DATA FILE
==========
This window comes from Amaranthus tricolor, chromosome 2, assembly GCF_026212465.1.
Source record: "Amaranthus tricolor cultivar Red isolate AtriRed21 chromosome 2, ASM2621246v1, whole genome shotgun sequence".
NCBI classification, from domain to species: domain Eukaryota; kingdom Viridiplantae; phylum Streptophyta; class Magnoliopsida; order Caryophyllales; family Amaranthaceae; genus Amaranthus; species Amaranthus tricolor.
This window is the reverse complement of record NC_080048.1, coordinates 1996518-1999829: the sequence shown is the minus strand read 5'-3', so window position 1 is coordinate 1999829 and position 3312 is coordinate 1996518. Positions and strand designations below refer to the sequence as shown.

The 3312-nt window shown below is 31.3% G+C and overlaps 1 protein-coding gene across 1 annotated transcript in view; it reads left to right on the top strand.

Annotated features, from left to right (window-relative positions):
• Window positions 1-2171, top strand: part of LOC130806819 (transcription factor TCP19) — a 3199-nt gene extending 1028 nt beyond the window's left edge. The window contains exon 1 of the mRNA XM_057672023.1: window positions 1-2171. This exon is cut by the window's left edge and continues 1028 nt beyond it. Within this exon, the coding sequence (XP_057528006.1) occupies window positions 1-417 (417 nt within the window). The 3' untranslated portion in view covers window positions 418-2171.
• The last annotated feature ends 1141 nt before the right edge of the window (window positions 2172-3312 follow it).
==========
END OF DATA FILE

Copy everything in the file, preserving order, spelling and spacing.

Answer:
This window comes from Amaranthus tricolor, chromosome 2, assembly GCF_026212465.1.
Source record: "Amaranthus tricolor cultivar Red isolate AtriRed21 chromosome 2, ASM2621246v1, whole genome shotgun sequence".
NCBI classification, from domain to species: domain Eukaryota; kingdom Viridiplantae; phylum Streptophyta; class Magnoliopsida; order Caryophyllales; family Amaranthaceae; genus Amaranthus; species Amaranthus tricolor.
This window is the reverse complement of record NC_080048.1, coordinates 1996518-1999829: the sequence shown is the minus strand read 5'-3', so window position 1 is coordinate 1999829 and position 3312 is coordinate 1996518. Positions and strand designations below refer to the sequence as shown.

The 3312-nt window shown below is 31.3% G+C and overlaps 1 protein-coding gene across 1 annotated transcript in view; it reads left to right on the top strand.

Annotated features, from left to right (window-relative positions):
• Window positions 1-2171, top strand: part of LOC130806819 (transcription factor TCP19) — a 3199-nt gene extending 1028 nt beyond the window's left edge. The window contains exon 1 of the mRNA XM_057672023.1: window positions 1-2171. This exon is cut by the window's left edge and continues 1028 nt beyond it. Within this exon, the coding sequence (XP_057528006.1) occupies window positions 1-417 (417 nt within the window). The 3' untranslated portion in view covers window positions 418-2171.
• The last annotated feature ends 1141 nt before the right edge of the window (window positions 2172-3312 follow it).